International Girls in ICT Day 2014

To attract more women into science, technology and engineering (and keep them there) we all need to wise up!

International Girls in ICT Day takes place on the fourth Thursday in April every year and this year’s was on 24 April.

Lots of activity takes place across the world in the days and weeks around this date to promote the importance of attracting more girls and women into ICT study and occupations. Thanks to the power of technology, it was possible to learn about much of this activity through social media and the web. One of the most inspirational stories I read this week was about 19-year-old Noor Siddiqui who is developing technology solutions to help medical professional make better decisions during emergencies http://t.co/fAFtYFPnxZ.

I work at Ayrshire College, the fourth largest college in Scotland, and we did our part in promoting the campaign as we continue to encourage girls and women to study computing qualifications. We highlighted the choices and successes of our female computing students, as well as other examples of women in technology, science and engineering. Check out https://storify.com/AyrshireColl/international-girls-in-ict-day for a flavour of our activity.

However, as a woman who graduated with a computing degree in 1991, I am disappointed that this sort of initiative is still necessary in a world driven by information and the technology which helps make sense of it. Sadly, the numbers of women opting to study and work in ICT continues to decline and, more worryingly, more of the women who do enter the ICT industry after achieving computing qualifications choose to leave it!

I started my computing degree more than a quarter of a century ago, two years before the web was invented. Unbelievably, for an innovation that transformed how the world used computers in the ensuing decades, my degree class was never introduced to the web – even in a theoretical sense!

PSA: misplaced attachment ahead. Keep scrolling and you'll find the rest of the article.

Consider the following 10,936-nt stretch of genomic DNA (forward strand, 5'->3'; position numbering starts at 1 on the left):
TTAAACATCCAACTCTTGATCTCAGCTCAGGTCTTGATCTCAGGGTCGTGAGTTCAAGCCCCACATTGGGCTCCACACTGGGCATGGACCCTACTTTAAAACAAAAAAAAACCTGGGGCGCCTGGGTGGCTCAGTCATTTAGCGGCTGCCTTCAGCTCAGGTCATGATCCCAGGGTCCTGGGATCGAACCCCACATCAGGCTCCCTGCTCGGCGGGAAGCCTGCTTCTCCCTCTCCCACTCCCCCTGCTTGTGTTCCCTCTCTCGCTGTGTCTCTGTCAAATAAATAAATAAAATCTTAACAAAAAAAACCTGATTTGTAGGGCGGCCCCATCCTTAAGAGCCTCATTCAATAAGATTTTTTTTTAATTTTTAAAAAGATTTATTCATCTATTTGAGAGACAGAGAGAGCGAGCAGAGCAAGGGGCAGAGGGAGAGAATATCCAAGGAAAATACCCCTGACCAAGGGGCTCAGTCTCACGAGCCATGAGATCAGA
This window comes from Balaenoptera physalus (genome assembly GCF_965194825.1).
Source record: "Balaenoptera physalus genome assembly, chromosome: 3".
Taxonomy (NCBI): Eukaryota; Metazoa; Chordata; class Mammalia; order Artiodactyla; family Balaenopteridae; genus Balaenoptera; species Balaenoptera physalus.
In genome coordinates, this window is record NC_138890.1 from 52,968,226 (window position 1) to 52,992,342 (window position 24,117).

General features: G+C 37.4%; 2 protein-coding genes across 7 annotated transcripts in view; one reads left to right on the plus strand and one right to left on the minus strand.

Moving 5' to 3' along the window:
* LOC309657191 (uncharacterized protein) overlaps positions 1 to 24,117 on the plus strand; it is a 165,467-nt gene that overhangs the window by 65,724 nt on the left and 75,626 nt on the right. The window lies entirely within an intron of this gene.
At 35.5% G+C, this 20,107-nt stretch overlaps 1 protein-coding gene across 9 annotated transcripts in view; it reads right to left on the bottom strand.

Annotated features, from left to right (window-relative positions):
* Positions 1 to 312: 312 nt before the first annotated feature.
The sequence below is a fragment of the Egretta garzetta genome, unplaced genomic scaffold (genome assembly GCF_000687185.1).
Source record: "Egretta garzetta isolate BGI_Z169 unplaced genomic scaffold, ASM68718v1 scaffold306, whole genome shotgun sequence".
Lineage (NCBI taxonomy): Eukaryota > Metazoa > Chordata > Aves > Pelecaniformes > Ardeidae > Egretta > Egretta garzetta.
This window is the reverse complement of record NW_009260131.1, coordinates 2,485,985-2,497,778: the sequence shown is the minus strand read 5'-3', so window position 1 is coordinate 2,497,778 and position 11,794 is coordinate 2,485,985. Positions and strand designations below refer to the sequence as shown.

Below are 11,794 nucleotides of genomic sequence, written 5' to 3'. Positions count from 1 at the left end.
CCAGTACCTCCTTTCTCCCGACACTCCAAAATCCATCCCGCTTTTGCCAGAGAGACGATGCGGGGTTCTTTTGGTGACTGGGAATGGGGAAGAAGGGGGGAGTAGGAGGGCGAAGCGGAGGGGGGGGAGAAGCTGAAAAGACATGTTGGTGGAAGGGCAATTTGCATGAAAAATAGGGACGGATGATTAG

There are long-established organisations which have played a consistent role in addressing the under supply of women in the industry. The Women in Science and Engineering (WISE) campaign celebrates its 30th anniversary this year – three decades of concerted work to increase the gender balance in the UK’s STEM workforce, pushing for the presence of female employees from today’s 13% to 30% by 2020.

Women in Engineering was set up in 1919 to inspire women in engineering and allied sciences. It promotes careers in engineering, supports companies with gender diversity and speaks as a collective voice of women engineers. There’s a great presentation on their website charting their history from the First World War to the present day at http://www.wes.org.uk/files/WESHistory.ppt.

There are some new kids on the block – ScienceGrrl, GirlGeeks, STEMettes, STEMinist and many more – who seem to have more of an attitude! They appear to be more youthful, more assertive, more of the 21st century. Let’s hope they complement the consistent, committed campaigning of WISE and WES and make a difference.

Try them out on twitter @girlgeeks @stemettes @wisecampaign @wes1919 @science_grrl @steminist